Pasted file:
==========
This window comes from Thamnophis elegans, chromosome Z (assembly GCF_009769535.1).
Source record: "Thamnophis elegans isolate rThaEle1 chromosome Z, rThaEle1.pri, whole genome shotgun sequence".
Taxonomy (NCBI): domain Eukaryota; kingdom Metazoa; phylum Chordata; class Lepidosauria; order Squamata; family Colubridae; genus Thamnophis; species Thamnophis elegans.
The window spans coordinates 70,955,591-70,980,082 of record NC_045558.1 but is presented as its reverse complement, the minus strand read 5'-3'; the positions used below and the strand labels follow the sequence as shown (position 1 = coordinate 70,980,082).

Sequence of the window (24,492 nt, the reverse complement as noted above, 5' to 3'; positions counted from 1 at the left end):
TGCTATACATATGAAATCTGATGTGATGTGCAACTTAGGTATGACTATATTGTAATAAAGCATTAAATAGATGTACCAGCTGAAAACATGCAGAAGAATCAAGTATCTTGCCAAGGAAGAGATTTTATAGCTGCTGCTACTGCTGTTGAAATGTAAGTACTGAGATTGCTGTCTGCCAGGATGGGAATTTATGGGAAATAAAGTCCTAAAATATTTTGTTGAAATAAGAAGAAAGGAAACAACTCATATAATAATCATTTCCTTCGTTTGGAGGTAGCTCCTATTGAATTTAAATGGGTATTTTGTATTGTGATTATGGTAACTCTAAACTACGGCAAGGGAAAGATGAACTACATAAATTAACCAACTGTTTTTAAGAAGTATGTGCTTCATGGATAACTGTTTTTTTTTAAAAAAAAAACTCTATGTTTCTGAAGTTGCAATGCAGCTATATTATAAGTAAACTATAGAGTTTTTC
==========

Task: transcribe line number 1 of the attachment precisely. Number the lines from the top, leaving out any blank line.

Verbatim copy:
This window comes from Thamnophis elegans, chromosome Z (assembly GCF_009769535.1).